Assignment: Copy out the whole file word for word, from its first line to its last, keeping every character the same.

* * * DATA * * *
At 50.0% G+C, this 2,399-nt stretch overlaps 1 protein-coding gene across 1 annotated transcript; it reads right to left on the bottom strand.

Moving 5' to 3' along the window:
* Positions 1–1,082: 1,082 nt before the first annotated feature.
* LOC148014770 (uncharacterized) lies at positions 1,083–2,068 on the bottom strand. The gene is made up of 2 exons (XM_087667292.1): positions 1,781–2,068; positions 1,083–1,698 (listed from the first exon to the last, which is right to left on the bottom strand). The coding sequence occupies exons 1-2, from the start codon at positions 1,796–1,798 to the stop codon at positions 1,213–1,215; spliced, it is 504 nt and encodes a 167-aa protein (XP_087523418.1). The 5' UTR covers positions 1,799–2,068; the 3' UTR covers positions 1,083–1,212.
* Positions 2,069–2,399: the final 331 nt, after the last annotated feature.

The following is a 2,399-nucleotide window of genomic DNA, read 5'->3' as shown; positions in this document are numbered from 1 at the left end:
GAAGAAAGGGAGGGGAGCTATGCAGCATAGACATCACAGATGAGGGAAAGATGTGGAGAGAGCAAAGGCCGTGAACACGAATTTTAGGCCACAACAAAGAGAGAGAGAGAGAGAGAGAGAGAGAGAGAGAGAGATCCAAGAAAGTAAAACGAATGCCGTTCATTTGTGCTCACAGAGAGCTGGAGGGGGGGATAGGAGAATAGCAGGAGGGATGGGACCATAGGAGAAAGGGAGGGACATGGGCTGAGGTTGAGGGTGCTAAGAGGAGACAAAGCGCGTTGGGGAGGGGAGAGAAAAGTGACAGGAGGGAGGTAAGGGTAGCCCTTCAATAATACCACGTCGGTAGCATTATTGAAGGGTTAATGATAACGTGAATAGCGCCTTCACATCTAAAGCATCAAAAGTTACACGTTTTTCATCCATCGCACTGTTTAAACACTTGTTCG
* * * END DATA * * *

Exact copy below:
At 50.0% G+C, this 2,399-nt stretch overlaps 1 protein-coding gene across 1 annotated transcript; it reads right to left on the bottom strand.

Moving 5' to 3' along the window:
* Positions 1–1,082: 1,082 nt before the first annotated feature.
* LOC148014770 (uncharacterized) lies at positions 1,083–2,068 on the bottom strand. The gene is made up of 2 exons (XM_087667292.1): positions 1,781–2,068; positions 1,083–1,698 (listed from the first exon to the last, which is right to left on the bottom strand). The coding sequence occupies exons 1-2, from the start codon at positions 1,796–1,798 to the stop codon at positions 1,213–1,215; spliced, it is 504 nt and encodes a 167-aa protein (XP_087523418.1). The 5' UTR covers positions 1,799–2,068; the 3' UTR covers positions 1,083–1,212.
* Positions 2,069–2,399: the final 331 nt, after the last annotated feature.

The following is a 2,399-nucleotide window of genomic DNA, read 5'->3' as shown; positions in this document are numbered from 1 at the left end:
GAAGAAAGGGAGGGGAGCTATGCAGCATAGACATCACAGATGAGGGAAAGATGTGGAGAGAGCAAAGGCCGTGAACACGAATTTTAGGCCACAACAAAGAGAGAGAGAGAGAGAGAGAGAGAGAGAGAGAGAGATCCAAGAAAGTAAAACGAATGCCGTTCATTTGTGCTCACAGAGAGCTGGAGGGGGGGATAGGAGAATAGCAGGAGGGATGGGACCATAGGAGAAAGGGAGGGACATGGGCTGAGGTTGAGGGTGCTAAGAGGAGACAAAGCGCGTTGGGGAGGGGAGAGAAAAGTGACAGGAGGGAGGTAAGGGTAGCCCTTCAATAATACCACGTCGGTAGCATTATTGAAGGGTTAATGATAACGTGAATAGCGCCTTCACATCTAAAGCATCAAAAGTTACACGTTTTTCATCCATCGCACTGTTTAAACACTTGTTCG